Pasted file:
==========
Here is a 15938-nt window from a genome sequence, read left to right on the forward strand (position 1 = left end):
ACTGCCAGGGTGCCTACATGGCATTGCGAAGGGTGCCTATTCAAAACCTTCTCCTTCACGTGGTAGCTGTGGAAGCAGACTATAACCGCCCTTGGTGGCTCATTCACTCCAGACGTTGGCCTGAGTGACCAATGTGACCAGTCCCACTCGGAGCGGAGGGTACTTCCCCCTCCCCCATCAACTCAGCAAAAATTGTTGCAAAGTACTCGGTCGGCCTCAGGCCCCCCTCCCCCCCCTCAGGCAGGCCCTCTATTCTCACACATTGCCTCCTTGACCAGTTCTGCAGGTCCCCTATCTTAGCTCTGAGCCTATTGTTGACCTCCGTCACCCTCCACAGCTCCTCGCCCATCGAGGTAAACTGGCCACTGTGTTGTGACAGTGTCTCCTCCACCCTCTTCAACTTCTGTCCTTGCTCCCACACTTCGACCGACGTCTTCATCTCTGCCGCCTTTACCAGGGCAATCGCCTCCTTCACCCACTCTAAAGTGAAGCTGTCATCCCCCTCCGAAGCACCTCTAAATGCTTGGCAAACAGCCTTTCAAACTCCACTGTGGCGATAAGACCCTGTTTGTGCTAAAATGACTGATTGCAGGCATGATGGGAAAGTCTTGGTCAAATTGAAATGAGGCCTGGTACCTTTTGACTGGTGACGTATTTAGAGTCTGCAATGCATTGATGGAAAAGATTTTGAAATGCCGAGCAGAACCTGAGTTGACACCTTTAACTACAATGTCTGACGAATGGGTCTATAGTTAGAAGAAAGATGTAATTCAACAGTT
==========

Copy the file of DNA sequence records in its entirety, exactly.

Here is a 15938-nt window from a genome sequence, read left to right on the forward strand (position 1 = left end):
ACTGCCAGGGTGCCTACATGGCATTGCGAAGGGTGCCTATTCAAAACCTTCTCCTTCACGTGGTAGCTGTGGAAGCAGACTATAACCGCCCTTGGTGGCTCATTCACTCCAGACGTTGGCCTGAGTGACCAATGTGACCAGTCCCACTCGGAGCGGAGGGTACTTCCCCCTCCCCCATCAACTCAGCAAAAATTGTTGCAAAGTACTCGGTCGGCCTCAGGCCCCCCTCCCCCCCCTCAGGCAGGCCCTCTATTCTCACACATTGCCTCCTTGACCAGTTCTGCAGGTCCCCTATCTTAGCTCTGAGCCTATTGTTGACCTCCGTCACCCTCCACAGCTCCTCGCCCATCGAGGTAAACTGGCCACTGTGTTGTGACAGTGTCTCCTCCACCCTCTTCAACTTCTGTCCTTGCTCCCACACTTCGACCGACGTCTTCATCTCTGCCGCCTTTACCAGGGCAATCGCCTCCTTCACCCACTCTAAAGTGAAGCTGTCATCCCCCTCCGAAGCACCTCTAAATGCTTGGCAAACAGCCTTTCAAACTCCACTGTGGCGATAAGACCCTGTTTGTGCTAAAATGACTGATTGCAGGCATGATGGGAAAGTCTTGGTCAAATTGAAATGAGGCCTGGTACCTTTTGACTGGTGACGTATTTAGAGTCTGCAATGCATTGATGGAAAAGATTTTGAAATGCCGAGCAGAACCTGAGTTGACACCTTTAACTACAATGTCTGACGAATGGGTCTATAGTTAGAAGAAAGATGTAATTCAACAGTT